We continue with our series on the Beatitudes. Today we examine our Lord’s words, “Blessed are the merciful, for they shall obtain mercy”.
Long familiarity with our Lord’s words and Christian teaching generally have desensitized us to how revolutionary this teaching originally was. Even today one need only take a few steps outside of what’s left of Christendom to discover this. Take for example the experience of Christine Mallouhi, a Christian woman living in a Muslim city with Muslim friends. She and her Muslim women friends were talking about prayer one afternoon and her friends asked her to share an example of Christian prayer. Being an Evangelical who prayed extemporaneously, she at first couldn’t think of a “set” prayer to share with them until she remembered the Lord’s Prayer. “So then”, she said, “I recited the Lord’s Prayer. The effect of this also took me by surprise. Not only were their spirits touched by its beauty, they were astounded by the implications of ‘Forgive as we want to be forgiven’ and with one voice they stopped me after that sentence to discuss it. In a culture built on retaliation free and necessary forgiveness is revolutionary” (From her book Waging Peace on Islam).
Revolutionary indeed—and not just in the world of Islam. In the Roman world in which our Lord lived, such sentiments were also considered revolutionary. Rome did not conquer the world and keep it in subjugation through the exercise of forgiveness and mercy. It made the world cower by its consistent use of brutality and retaliation—which was the point of their abundance use of crucifixion. The cross was not simply a method of execution, but of political intimidation. That is why men were crucified in as public a place as possible. The world in the time of Jesus did not value mercy. Whatever rhetoric might occasionally be used in grand speeches by the powerful, at the end of the day mercy was equated with weakness. Rome could not afford to be seen as merciful.
This made Christ’s teaching all the more astonishing (and politically dangerous) to ancient ears, for He consistently counselled such mildness in a way that struck men as perverse and criminally naïve. If a person delivered a public insult to you by slapping you across the face, you were to do nothing accept offer him the other cheek for a second slap. If a man sued you and took your shirt, you were to let him have your coat too, as a kind of unforeseen gift. If a Roman soldier insisted on enforcing the letter of the law for those occupying a country and compelled you to carry his pack one mile, you were to carry it for another mile after that. For Christ’s disciples, the offering of mercy and forgiveness for offences were not to be occasional acts of moral heroism, but a way of life.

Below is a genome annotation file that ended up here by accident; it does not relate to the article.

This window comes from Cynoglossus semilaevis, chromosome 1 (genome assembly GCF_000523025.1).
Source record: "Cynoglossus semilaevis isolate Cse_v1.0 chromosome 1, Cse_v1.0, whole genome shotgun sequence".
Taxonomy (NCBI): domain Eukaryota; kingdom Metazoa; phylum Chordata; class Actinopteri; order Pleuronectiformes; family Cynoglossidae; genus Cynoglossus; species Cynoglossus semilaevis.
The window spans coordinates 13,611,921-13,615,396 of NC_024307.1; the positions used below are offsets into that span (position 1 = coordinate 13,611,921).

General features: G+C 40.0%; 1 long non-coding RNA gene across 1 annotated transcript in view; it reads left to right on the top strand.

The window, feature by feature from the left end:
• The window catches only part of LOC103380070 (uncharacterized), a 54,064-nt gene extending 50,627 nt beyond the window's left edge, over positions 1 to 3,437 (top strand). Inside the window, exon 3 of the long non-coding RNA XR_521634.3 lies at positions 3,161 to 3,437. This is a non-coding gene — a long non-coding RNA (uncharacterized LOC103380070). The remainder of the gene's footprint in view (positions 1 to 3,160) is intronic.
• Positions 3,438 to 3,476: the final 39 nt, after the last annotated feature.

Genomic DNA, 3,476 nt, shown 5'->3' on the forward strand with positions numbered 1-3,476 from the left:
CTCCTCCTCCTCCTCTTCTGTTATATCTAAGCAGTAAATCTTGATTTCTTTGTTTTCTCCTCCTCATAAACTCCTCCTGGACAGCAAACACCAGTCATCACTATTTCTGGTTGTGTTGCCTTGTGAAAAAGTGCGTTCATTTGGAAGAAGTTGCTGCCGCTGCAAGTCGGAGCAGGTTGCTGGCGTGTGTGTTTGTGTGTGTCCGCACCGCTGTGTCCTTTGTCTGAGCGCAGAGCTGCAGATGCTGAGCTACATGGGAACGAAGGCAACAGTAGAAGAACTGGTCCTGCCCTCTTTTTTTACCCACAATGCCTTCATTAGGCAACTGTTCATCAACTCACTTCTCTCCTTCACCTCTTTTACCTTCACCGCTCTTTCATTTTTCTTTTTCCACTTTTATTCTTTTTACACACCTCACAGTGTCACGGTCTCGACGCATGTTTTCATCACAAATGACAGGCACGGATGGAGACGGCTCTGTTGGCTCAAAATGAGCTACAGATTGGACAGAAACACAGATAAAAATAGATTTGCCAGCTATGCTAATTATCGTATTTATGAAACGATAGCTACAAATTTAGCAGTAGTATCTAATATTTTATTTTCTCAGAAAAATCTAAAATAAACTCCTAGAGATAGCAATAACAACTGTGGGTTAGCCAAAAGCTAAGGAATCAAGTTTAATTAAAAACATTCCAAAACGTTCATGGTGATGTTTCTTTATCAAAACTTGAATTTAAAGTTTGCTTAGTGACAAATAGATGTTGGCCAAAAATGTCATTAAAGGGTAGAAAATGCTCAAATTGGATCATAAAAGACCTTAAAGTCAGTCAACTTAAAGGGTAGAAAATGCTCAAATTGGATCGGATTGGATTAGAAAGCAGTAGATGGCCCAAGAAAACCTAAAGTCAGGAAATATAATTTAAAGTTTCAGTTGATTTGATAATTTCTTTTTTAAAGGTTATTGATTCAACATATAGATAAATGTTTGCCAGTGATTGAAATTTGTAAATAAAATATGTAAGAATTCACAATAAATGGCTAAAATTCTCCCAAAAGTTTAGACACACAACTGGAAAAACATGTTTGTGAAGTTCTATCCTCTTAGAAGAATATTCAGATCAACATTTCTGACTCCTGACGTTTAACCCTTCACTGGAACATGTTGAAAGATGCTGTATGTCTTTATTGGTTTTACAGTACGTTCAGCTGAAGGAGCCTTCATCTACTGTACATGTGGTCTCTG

We see this if we compare our Lord’s words from the different Synoptic Gospels. In Matthew 5:48, Christ bids His disciples to “be perfect as your heavenly Father is perfect”. The word here rendered “perfect” is teleios, which means not so much “sinless” as “mature, having reached one’s telos or goal”. That is, Christ bids us grow up to be like our heavenly Father in every way. When Luke shares this counsel in his Gospel, he translates Christ as saying, “Be compassionate [Greek oiktirmos], even as your Father is compassionate” (Luke 6:36). The perfection and maturity for which we must strive can summarily described as consisting of mercy. Mercy and compassion lay at the heart of the Christian life, and without mercy, no one can call Himself a Christian.
When Jesus says in this Beatitude that if His followers show this mercy to others, they will receive mercy from God on the Last Day, there is a threat concealed—namely, the promise that if we refuse to show mercy and forgiveness to those who offend us, we ourselves will not be shown mercy at the Judgment. This dark promise even finds a place in the Lord’s Prayer (as the friends of Christine Mallouhi discovered to their surprise).
The Lord was emphatic on this point: “if you do not forgive men their trespasses, neither will your Father forgive your trespasses” (Matthew 6:15). St. James echoed the teaching of his Master: “Judgment is without mercy to one who has shown no mercy; yet mercy triumphs over judgment” (James 2:13). There is nothing for it: if we would find forgiveness on the Last Day, we must forgive those who have sinned against us. (Happily what is required is mercy and forgiveness—matters of the will and decision—not warm and affectionate feelings to those who have hurt us. These latter are emotions, which cannot be summoned up at will, and are not part of what Christ requires of us.)
Christians therefore walk with open hearts. Through repentance we have opened our hearts to God to receive the mercy He offers us throughout our life. We must therefore keep our hearts open to pass along this mercy to others who need it. Only by so doing can the mercy we receive in this age be crowned by the final mercy we hope to receive in the age to come.
Next: Blessed are the clean of heart.